“There may be a limit beyond which many Americans and much of the world will not permit the United States to go. The picture of the world’s greatest superpower trying to pound a tiny backward nation into submission on an issue whose merits are hotly disputed, is not a pretty one. It could conceivably produce a costly distortion in the American national consciousness and in the world image of the United States—especially if the damage to North Korea is complete enough to be ‘successful.’ The most important risk, however, is the likely Russian, Chinese and North Korean reaction to intensified US air attacks, harbor-mining, and ground actions against North Korea.”
It seems as though little has changed in the United States’ attitude toward the world since the Vietnam War, or more precisely, since the death of President Franklin Delano Roosevelt.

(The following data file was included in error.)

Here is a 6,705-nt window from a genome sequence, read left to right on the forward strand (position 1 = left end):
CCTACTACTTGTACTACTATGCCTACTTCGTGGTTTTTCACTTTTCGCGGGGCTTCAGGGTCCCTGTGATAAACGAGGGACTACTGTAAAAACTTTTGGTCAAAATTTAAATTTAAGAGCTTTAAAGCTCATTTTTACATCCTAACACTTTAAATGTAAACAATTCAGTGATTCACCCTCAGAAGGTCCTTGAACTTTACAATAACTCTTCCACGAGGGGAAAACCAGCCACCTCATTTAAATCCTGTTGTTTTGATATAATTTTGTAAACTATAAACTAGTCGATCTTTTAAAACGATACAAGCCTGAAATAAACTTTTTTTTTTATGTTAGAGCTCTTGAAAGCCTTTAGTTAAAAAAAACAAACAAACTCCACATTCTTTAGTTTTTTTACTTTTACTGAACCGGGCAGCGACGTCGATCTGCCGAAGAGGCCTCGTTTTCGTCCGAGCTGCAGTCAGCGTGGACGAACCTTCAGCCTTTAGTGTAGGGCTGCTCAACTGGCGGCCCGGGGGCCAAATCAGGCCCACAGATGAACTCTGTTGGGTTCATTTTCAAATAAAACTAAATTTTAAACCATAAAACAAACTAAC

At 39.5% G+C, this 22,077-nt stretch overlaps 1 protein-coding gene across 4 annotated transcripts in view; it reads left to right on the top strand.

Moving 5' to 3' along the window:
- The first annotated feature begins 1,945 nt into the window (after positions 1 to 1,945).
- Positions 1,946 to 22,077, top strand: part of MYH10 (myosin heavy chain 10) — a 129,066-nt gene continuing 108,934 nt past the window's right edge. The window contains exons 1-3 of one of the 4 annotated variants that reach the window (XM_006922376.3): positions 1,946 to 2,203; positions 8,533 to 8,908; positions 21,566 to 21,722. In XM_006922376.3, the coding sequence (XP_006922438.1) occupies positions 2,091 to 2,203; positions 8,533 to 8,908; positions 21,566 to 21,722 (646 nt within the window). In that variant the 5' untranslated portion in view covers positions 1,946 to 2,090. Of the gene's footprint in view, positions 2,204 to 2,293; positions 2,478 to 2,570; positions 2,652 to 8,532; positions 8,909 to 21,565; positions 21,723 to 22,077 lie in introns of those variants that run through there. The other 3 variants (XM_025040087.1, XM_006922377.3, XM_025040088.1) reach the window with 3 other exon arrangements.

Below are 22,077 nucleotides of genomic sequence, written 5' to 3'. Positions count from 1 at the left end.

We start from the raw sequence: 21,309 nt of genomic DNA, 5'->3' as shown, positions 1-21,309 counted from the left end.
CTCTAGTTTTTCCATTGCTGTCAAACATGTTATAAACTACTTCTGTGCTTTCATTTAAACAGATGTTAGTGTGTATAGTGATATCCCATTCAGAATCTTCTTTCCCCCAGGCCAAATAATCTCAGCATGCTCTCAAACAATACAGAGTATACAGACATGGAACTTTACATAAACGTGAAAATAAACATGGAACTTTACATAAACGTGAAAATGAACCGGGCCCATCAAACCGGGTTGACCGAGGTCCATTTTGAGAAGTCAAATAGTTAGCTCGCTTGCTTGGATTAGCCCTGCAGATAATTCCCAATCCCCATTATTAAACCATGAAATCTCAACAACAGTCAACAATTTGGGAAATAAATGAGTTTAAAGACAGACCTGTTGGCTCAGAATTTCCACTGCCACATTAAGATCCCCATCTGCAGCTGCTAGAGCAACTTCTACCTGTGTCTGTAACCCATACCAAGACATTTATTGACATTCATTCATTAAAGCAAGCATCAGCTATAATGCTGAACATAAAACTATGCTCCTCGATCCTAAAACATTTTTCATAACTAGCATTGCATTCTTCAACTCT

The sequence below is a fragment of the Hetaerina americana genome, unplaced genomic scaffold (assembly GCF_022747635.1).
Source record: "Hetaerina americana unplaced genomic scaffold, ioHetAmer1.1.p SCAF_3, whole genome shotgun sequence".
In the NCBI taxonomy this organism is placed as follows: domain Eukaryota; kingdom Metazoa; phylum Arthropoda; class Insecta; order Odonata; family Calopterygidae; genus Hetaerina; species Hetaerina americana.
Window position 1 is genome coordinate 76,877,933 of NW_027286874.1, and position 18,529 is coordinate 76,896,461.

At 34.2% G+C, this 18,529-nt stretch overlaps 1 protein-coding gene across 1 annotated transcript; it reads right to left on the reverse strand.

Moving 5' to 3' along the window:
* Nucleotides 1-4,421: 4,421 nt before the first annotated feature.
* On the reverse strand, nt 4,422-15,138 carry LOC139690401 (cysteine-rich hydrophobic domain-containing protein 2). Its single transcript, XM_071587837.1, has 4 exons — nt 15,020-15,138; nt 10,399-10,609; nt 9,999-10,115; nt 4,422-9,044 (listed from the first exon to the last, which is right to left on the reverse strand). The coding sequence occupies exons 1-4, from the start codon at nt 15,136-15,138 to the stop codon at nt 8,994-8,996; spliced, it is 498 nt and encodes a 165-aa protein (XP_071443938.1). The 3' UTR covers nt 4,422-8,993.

Many participants in this year’s United Nations General Assembly were shocked and horrified when President Trump suggested, on September 19, 2017;
“we will have no choice but to totally destroy North Korea.”
I have highlighted these words because any suggestion that North Korea would initiate military action is deliberate obfuscation. The DPRK has never sought to impose itself beyond its borders, and has sought only to protect itself from a repetition of the holocaust it suffered during 1950-1953, the intentional slaughter, by the United States military, and its United Nations cohorts, of more than three million North Korean citizens, and the total devastation of the entire country.
I have described the US, the UK and France as “rogue states” and it is imperative to also highlight the unconscionable hypocrisy of both the United States’ position and that of the United Nations Security Council in criticizing North Korea for its nuclear tests:
Article VI of the Nuclear Non-Proliferation Treaty states:
“Each of the parties to the Treaty undertakes to pursue negotiations in good faith on effective measures relating to cessation of the nuclear arms race at an early date and to nuclear disarmament, and on a treaty on general and complete disarmament under strict and effective international control.”